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Jamie Lawrence


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Legal insight: obesity as a disability in the workplace


This article was written by Caroline Prosser, Solicitor, Hill Dickinson LLP and Kerstie Skeaping, Partner, Hill Dickinson LLP.

In Walker v Sita Information Networking Computing Ltd a man weighing over 21 stone was held to be disabled by the Employment Appeal Tribunal. Does this mean that all those who are obese will be classed as disabled and therefore imposing upon the employer a duty to make reasonable adjustments to premises or working practices? Should obese people be protected by the disability legislation when it could be argued that in most cases the obesity is self-inflicted?

A person is considered obese if they are very overweight (with a BMI of 30 or more) and have a high degree of body fat. The NHS discusses on its website how a survey published in 2012 found that just over a quarter of all adults (26 percent) in England are obese. With obesity rates continuing to rise at an alarming rate, employers will more frequently come across problems experienced by obese employees in performing their role. Indeed, some experts believe that obesity is responsible for more health problems than smoking including the likelihood of diabetes, heart disease and some types of cancer.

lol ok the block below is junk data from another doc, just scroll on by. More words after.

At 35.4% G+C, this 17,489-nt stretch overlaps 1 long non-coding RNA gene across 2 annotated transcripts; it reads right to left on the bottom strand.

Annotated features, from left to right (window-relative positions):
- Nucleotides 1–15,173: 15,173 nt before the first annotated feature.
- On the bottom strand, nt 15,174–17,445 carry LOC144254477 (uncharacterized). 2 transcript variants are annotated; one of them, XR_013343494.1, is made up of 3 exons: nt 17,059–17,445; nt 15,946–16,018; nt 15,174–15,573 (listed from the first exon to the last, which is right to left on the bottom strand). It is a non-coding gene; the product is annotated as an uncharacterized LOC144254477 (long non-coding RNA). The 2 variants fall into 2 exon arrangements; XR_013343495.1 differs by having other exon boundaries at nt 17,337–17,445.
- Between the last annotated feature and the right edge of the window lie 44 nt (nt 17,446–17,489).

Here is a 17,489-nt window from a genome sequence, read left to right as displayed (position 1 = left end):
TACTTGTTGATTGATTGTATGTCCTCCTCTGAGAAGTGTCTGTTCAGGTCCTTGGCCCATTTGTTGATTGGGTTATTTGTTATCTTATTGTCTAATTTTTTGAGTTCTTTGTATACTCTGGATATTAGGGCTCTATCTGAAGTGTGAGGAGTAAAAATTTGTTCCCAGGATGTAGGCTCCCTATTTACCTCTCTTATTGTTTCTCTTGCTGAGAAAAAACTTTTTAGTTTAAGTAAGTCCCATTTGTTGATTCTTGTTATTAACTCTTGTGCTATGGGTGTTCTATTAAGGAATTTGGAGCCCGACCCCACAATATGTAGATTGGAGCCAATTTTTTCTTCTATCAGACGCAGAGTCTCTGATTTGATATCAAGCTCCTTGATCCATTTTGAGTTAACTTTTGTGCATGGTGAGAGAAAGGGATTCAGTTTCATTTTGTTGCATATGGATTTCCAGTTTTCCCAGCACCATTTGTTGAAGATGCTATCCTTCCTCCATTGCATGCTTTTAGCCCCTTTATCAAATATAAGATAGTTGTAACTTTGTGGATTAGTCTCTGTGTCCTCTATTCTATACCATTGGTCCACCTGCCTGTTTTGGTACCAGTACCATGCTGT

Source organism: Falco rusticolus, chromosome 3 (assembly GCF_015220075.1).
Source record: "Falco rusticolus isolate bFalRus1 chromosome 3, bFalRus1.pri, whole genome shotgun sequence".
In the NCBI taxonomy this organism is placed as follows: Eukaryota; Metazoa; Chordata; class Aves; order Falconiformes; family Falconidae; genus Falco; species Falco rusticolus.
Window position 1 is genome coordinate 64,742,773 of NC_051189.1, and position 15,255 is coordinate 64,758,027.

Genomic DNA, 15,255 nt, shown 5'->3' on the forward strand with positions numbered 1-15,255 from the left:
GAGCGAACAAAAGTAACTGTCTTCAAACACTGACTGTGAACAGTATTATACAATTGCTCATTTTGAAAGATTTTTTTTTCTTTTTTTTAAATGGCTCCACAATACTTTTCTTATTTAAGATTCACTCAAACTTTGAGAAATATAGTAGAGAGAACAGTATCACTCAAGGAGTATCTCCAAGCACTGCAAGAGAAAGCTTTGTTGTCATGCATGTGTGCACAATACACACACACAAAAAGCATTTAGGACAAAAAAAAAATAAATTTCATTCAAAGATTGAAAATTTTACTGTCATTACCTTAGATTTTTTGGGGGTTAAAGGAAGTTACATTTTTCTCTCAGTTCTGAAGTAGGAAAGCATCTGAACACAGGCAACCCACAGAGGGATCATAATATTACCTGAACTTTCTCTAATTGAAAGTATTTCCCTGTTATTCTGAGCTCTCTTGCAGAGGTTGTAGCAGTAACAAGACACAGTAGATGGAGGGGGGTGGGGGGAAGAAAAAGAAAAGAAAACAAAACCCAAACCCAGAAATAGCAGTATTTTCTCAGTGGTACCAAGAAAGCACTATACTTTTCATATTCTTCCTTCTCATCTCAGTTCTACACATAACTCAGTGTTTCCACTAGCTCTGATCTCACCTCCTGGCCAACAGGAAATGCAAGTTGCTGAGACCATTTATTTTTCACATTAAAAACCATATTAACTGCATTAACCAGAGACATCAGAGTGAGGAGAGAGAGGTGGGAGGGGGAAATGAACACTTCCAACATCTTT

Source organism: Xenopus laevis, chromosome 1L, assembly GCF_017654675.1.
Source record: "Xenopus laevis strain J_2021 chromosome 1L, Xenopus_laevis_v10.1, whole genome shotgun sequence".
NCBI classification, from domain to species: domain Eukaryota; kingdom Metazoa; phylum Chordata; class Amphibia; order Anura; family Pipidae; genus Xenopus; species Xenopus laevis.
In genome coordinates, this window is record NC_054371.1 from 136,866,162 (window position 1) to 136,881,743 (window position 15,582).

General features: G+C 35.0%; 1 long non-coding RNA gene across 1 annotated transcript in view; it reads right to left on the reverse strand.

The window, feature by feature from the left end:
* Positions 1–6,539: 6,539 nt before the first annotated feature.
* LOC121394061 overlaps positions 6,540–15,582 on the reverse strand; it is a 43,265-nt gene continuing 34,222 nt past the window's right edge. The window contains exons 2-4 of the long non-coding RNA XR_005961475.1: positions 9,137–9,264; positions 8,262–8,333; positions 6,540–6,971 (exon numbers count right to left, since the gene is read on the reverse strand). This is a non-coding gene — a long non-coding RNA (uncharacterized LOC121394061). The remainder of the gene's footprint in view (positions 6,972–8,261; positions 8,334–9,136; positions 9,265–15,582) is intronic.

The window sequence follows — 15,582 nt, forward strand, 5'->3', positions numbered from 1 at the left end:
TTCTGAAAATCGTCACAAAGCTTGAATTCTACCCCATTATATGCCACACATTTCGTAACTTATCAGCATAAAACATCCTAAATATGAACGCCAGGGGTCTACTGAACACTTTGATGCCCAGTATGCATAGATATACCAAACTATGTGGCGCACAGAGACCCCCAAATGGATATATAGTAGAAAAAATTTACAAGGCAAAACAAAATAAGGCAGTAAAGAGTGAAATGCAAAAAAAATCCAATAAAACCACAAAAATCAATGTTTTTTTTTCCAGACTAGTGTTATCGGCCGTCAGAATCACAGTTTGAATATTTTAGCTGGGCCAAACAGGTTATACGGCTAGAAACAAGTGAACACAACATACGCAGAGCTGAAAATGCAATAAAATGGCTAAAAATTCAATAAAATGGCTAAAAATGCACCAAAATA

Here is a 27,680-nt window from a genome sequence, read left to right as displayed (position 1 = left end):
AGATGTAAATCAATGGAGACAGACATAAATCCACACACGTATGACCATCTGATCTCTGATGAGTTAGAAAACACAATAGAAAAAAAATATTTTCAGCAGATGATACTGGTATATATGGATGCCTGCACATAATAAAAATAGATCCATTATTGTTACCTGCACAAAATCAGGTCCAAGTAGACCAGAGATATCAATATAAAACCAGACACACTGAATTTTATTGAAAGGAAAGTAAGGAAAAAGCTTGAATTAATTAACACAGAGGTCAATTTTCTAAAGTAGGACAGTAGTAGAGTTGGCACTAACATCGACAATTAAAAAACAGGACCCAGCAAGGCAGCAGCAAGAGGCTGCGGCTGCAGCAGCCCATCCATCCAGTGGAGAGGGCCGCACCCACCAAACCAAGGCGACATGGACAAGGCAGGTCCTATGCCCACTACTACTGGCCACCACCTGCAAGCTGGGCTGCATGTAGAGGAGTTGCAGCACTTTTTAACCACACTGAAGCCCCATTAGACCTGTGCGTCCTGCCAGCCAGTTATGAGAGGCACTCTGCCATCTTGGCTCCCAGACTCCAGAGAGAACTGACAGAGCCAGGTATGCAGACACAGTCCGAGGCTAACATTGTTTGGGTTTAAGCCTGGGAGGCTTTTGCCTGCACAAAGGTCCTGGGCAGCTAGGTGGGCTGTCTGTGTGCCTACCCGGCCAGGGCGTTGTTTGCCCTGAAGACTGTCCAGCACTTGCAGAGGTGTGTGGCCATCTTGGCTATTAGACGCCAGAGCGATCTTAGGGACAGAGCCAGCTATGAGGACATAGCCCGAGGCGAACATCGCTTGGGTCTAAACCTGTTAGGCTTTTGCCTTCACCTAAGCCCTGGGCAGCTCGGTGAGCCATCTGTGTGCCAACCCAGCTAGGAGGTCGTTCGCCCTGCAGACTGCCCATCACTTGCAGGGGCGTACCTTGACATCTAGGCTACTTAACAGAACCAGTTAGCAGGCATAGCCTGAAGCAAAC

Should employers assume that any member of staff with a BMI of 30 or more is disabled under the Equality Act? And, what steps is an employer under to protect the health and wellbeing of its employees?

Mr Walker suffered from numerous health problems both physical and mental including knee problems, bowel problems, chronic fatigue syndrome, asthma, anxiety and depression. These health problems gave rise to a number of symptoms which seriously affected his day to day living both physical, such as pains in his leg, abdomen and feet; and mental, such as poor concentration and memory. When the occupational health specialist examined Mr Walker, they had not been able to identify a physical or organic cause for the health problems and described these as a “functional overlay” compounded by his obesity. The Tribunal at first instance found that the claimant was not disabled because it was not possible to identify a physical or mental cause for his symptoms.